Back in 2011, when I was planning my Asian trip, I didn’t had the money to buy a ‘real’ touring bike. So I modified a simple mountainbike which costed around 1000 euro. It ended up taking me across 50 countries, clocking up 50.000 km.
Thinking of making a touring bike? Here’s my advice to create a bullet proof machine.
- Strong aluminium or steel frame
- Rigid front fork, mine was a Surly Troll fork (suspension adds a lot of weight and is not neccesary for touring)
- Wheels are key. Sturdy touring rims (like Ryde Sputnik), shimano LX hubs (no XT!), Sapim Force 3D spokes and prolock nipples make a very strong combination.
- 3*9 drivetrain: the chain is the most important here. I always use the HG93, shimano’s 9 speed XT chain that is. It lasts 6000 km. Normally after this you have to replace your sprocket too, but this is heavy to carry with you. So it’s better to switch 2 chains every 2000 km which then wear evenly on the sprocket, making you do 12.000 km with 1 sprocket.
- Octalink or square type bottom bracket: lasts 30.000+ km because the bearings are sealed. Very cheap too, bit heavy though.
- Steel chainrings: last so much longer then aluminium ones! To save weight you might only have the middle (the one you use the most) in steel.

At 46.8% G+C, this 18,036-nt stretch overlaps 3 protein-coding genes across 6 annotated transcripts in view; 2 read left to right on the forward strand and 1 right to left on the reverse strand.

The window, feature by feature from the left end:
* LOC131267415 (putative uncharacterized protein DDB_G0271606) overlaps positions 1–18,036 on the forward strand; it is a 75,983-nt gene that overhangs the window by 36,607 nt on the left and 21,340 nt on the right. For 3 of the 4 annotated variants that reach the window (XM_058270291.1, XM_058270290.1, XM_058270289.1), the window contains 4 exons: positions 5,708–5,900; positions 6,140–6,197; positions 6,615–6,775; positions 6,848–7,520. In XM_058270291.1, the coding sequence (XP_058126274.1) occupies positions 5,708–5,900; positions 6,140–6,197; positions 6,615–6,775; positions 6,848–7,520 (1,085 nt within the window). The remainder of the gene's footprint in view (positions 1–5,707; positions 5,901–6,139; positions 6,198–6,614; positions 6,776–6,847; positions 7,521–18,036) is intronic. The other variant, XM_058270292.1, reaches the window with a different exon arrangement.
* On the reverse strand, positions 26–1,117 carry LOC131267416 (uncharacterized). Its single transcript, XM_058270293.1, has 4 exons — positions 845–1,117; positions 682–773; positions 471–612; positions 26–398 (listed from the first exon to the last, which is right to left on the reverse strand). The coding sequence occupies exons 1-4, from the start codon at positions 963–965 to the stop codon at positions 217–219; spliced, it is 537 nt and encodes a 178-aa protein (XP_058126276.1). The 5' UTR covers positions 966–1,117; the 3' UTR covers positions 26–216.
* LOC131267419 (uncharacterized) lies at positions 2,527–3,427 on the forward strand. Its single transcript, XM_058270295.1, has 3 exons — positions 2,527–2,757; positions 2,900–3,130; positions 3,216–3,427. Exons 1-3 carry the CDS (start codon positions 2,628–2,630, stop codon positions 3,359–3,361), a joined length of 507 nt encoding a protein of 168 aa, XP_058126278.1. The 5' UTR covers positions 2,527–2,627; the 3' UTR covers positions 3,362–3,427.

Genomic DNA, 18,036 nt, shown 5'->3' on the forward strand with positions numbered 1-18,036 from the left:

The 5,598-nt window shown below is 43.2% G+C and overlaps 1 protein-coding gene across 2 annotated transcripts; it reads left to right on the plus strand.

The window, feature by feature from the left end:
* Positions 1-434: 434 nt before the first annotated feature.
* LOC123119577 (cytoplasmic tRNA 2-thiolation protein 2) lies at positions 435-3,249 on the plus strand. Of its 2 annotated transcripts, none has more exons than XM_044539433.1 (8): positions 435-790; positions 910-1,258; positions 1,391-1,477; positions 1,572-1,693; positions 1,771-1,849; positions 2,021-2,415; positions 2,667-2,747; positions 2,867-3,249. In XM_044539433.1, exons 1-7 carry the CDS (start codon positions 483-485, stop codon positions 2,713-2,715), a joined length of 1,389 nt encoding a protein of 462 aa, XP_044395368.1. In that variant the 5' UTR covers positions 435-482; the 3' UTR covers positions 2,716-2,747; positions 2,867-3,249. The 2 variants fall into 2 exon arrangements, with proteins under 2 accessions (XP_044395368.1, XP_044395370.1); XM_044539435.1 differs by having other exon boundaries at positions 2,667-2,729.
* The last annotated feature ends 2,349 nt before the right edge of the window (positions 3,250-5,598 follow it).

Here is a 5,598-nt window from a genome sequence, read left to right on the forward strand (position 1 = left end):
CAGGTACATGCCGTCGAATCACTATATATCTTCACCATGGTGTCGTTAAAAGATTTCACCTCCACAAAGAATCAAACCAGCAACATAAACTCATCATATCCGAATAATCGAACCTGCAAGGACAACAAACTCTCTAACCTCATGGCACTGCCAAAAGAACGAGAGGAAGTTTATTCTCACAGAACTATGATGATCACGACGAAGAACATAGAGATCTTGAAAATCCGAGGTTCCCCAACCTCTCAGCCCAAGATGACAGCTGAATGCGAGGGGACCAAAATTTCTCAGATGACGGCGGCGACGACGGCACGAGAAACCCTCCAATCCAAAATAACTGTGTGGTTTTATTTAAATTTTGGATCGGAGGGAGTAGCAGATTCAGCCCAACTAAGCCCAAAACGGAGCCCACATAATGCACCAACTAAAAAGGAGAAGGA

- Tubus steel carriers: proven quality
- V-brakes: simple and effective
- Schwalbe tires: I got 22.000 km with my front Mondial tire and stillcounting. Proven quality too.
- Don’t forget to check your position on the bike! I did and 3 days into my trip, I got a bad knee injury. Before you leave, make extensive try out trips to make sure your shoes, saddle and grips feel comfortable.
- Oh, and give her a girls name, so you’re sure to threat her well
In 2016 I spent one year in Belgium, so I had a lot of time to get tempted and sort out some new gear. With a two year trip in South and North America in my mind (and probably many more after that), I thought I deserved having a real touring bike with no compromises. So I went shopping… Luckily I could control myself a bit… Behold the result: isn’t she a beauty?
Obviously, it’s great to assemble your own bike. So when you leave, you’re confident you can fix everything and that you have the right tools with you.
Those of you who are as big of a gear freak as me, will see some differences:
- Drop bar instead of regular mtb handlebar: just love the ergonomy. Also nice to get in the drops with headwind or to race against locals 🙂
- Mechanical disc brakes instead of V-brakes: in Africa I used a drop bar with V-brakes using ‘drop V’ brake levers from Tektro, but it lacked in stopping power. So now I switched to disc brakes. Setting them up was easy, but it will take some months on the road to be able to review them properly.
- 29″ instead of 26″: I’ve been told these bigger wheels are faster, hard to say no to that rigth? This size of tires might be harder to find, but it doesn’t scare me, because you can really rely on the Schwalbe tires and cross an entire continent on just one pair. You can also mount narrower tires on them, making the bike more versatile. For example to turn it into a commuter or randonneur bike. Cause 29″ is just 28″ with a big tire on it.
- Hub dynamo and headlight: the only moments I ever got scared during my trips, were because of the darkness: unlit tunnels or wildlife you can’t see. So I got a 50 lux headlight powered by a shutter precision hub dynamo.
- And she’s sexy, like for real, I think I’m in love